439
Co-residence
The size and distribution of residences within villages will be
discussed more fully in the next chapter, but I wish to make some points
here about the close relationship between settlement patterns and the
economic and social relationships which exist within and among domestic
groupso
There has been a tendency, especially among archaeologists, to
regard settlements as simple products of large-scale economic or politi­
cal formations (e=,go, Plog 1974; Marcus 1973, 1976) or as merely in­
variant parts of a subsistence system (MacNeish 1964; Sanders 1956,
1965, and numerous others)«, Among the Kekchi, however, it is clear that
patterns of dwellings on the landscape are first and foremost to be
understood as the products of patterned choices in residence and as
symbolic statements of the relationships between kin (see Sutlive 1978
and Jo Brown 1977 for examples from ethnography)=
Household clusters in which there is a high frequency of re­
ciprocal exchange and interaction, those I have designated 'tight,' tend
to be physically more densely clustered, with the individual buildings
sometimes touchingo
Distance between houses increases in loose clus­
ters, and the rebuilding of houses every five years (because of decay
processes) allows rapid realignment of dwellings in response to changes
in interpersonal relationships (as described among the Mbuti by Turnbull
1962)o
The head of a multiple-household cluster in Aguacate quarreled
with his two sons over their lack of 'respect* for him in 1974, and
rebuilt his new house on top of a steep hill over 60 meters from his
sons' houseso
By 1979, with his advancing age and the burden of the
village alcalde office, he had patched up his differences with his sons
440
and so built his new house down at the bottom of the slope less than
10 meters from his eldest son’s house =
Cases like this are common.
Close clustering of houses offers a few practical advantages,
not least of which is the greater ease of minding each others’ children.
Given the permeable nature of the walls of Kekchi houses, proximity
means that each member of a household cluster knows exactly what goes
on in the other dwellings.
This may be viewed as either an advantage
or a disadvantage depending on whether or not the prevalence of sexual
jealousy and mistrust between spouses is based on reality or is just a
fear (obviously a topic on which little objective information is avail­
able).
Dense clustering of houses also makes it easier to care for and
protect livestock from predators, and considerably eases the monthly
task of clearing weeds and undergrowth around the houses to keep down
snakes and insects.
These practical matters seem fairly irrelevant compared with the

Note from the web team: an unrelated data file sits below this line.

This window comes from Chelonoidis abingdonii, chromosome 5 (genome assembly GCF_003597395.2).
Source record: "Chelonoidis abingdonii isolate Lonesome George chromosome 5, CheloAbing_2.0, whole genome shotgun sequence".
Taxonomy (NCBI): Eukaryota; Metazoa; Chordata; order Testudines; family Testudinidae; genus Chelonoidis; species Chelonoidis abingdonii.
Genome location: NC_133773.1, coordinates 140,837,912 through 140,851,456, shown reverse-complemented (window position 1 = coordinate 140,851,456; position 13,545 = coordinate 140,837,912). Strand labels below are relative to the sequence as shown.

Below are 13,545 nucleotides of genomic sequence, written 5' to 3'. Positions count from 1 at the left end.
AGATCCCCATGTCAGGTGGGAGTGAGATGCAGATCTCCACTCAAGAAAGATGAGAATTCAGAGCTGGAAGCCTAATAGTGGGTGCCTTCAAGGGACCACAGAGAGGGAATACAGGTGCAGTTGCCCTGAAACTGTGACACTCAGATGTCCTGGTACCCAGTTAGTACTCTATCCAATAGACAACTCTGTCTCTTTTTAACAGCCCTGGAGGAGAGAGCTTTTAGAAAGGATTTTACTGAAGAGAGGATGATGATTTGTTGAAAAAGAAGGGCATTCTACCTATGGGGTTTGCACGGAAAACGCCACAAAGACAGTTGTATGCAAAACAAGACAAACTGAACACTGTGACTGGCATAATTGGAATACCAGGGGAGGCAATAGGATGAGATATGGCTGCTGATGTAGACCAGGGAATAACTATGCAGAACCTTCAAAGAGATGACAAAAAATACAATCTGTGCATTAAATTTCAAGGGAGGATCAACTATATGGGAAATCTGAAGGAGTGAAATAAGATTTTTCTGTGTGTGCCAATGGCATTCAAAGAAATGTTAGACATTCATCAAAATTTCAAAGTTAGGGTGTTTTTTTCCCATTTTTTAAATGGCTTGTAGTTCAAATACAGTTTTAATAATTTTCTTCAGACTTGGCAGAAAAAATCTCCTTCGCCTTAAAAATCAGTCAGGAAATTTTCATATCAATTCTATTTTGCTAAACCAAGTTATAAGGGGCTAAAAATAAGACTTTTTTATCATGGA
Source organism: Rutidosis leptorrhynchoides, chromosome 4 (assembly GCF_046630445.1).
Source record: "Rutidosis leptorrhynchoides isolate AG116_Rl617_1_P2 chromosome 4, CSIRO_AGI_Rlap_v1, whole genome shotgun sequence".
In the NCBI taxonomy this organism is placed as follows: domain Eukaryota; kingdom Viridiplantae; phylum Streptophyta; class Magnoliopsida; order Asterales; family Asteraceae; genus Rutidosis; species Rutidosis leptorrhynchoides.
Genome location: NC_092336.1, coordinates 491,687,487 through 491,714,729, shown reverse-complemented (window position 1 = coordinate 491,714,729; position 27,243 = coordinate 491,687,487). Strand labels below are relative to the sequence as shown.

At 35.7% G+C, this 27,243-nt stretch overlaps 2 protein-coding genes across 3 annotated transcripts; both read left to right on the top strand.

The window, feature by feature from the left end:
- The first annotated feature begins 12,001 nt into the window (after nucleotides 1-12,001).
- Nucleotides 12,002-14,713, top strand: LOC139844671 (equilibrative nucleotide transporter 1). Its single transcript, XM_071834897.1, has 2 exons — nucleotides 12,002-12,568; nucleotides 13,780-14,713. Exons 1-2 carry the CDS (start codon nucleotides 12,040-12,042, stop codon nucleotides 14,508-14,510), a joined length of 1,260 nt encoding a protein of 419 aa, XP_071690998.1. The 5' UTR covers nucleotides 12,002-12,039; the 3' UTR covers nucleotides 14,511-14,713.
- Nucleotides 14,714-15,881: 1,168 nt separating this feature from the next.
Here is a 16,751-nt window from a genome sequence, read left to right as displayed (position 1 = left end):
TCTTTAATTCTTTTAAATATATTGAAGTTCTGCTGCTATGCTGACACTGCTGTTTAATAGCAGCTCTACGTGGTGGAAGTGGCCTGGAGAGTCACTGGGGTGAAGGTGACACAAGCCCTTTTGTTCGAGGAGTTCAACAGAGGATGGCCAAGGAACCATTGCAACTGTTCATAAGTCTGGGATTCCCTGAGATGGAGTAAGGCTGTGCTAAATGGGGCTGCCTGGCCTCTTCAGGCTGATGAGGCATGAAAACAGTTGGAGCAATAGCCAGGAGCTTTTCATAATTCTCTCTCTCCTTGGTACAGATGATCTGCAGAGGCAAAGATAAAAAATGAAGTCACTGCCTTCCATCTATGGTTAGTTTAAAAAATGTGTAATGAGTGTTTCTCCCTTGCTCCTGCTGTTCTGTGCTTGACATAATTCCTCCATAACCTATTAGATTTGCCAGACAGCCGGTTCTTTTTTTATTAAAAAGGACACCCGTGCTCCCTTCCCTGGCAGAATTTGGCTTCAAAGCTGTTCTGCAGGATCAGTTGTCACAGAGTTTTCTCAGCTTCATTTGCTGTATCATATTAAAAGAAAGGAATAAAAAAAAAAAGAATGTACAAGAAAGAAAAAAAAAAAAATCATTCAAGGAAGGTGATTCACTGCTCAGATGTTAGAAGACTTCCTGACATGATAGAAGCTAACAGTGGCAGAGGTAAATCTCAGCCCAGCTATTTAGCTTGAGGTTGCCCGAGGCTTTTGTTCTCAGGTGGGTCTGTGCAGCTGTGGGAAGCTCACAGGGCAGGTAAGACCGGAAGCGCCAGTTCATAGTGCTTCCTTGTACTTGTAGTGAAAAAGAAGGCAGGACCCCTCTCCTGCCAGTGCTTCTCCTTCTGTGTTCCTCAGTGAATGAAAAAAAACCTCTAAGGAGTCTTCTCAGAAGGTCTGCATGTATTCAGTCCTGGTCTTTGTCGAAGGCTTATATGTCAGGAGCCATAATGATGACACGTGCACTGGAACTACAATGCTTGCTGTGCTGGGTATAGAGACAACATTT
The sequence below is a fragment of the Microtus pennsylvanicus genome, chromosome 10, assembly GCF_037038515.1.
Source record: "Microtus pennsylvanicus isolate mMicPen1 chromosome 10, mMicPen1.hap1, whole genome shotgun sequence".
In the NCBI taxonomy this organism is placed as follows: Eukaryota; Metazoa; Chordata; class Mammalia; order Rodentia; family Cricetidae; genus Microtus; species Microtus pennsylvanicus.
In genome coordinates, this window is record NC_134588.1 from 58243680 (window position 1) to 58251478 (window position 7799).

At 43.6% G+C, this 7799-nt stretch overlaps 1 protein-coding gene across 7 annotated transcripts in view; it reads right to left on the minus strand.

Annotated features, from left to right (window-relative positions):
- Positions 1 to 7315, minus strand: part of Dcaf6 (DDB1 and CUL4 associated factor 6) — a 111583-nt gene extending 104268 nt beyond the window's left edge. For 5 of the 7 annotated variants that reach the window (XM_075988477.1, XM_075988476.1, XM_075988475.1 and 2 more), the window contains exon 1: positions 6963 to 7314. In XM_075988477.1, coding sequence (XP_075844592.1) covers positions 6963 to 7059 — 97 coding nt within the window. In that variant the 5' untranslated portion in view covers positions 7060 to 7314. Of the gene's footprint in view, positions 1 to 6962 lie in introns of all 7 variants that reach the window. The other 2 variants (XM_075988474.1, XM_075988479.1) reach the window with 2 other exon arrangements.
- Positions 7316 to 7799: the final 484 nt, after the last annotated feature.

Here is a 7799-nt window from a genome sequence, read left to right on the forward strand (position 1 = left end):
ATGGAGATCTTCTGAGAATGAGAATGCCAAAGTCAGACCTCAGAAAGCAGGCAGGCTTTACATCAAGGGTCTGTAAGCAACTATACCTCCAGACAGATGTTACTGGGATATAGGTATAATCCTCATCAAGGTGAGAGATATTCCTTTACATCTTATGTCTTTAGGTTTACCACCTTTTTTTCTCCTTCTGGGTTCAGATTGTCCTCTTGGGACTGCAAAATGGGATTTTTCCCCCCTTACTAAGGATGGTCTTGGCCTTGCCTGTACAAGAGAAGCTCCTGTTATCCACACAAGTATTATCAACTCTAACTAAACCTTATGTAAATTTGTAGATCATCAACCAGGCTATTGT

expressive elements of residence choice".
When a young married man has
lived with his father or father-in-law for a year or more after marriage,
moving out to set up an independent dwelling is an integral part of the
process of increasing autonomy in other matters.
This is the time when
a major decision must be made about future economic relationships with
the parental household, and everyone in the village keeps a close eye
on the distance between the new house and the parent's house. A dis­
tance of more than about 60 meters means that the new dwelling is an
independent one, rather than a member of a household cluster.
441
Production and Decision-making
There is little need to discuss the role of the household in
production here, considering the focus of the previous chapter=
I have
stressed many times the increased ability of a household cluster to cope
with a diversified subsistence system,,
The larger cluster labor group
can both concentrate on a single task when extra labor is needed and
separate to pursue different tasks at the same time, later pooling the
productso
There is one aspect of household cluster production, however,
which I have not yet discussed clearly at any point —
coordination*
In Sahlins" (1957, 1962) discussion of the large extended family
households on the island of Moala, he stresses that a strong leadership
role is needed to coordinate and apportion the many different produc­
tive tasks, and then redistribute the goods produced among the members0
While in Moala the leadership of the household head is complemented by
a system of ranking of junior members, the overall argument holds just
as well for the Kekchi in Toledo * A large labor group can be more effec­
tive for many tasks than a small group, as I have argued above, but most
of us are also familiar with times when *too many cooks" or "all chiefs
and no Indians' make a large group very inefficient (see Taggart 1975)o
Sahlins seems to argue that the emergence of a status hierarchy
and leader is inevitable, given the need for coordinating widely spaced
activities and planning activities in advance * There is a question in
my mind about just how inevitable this is*
Younger members, those on
the bottom of the hierarchy, must perceive that the rewards (present or
future) of their acceptance of this position will outweigh the disad­
vantages*
They must also be convinced that their security and
442
opportunities in the large group are better than they would be if they
went off and set up house on their own0
The system of roles, rights, and duties within the household
social system is not necessarily a given structure into which people
mechanically fit themselves or face the consequences of their 'deviance,*
It is usually the product of negotiation within a context of economic
rationality, in which notions like ’proper behavior' or 'respect' are
as much in dispute as they are labels to be avoided or usedo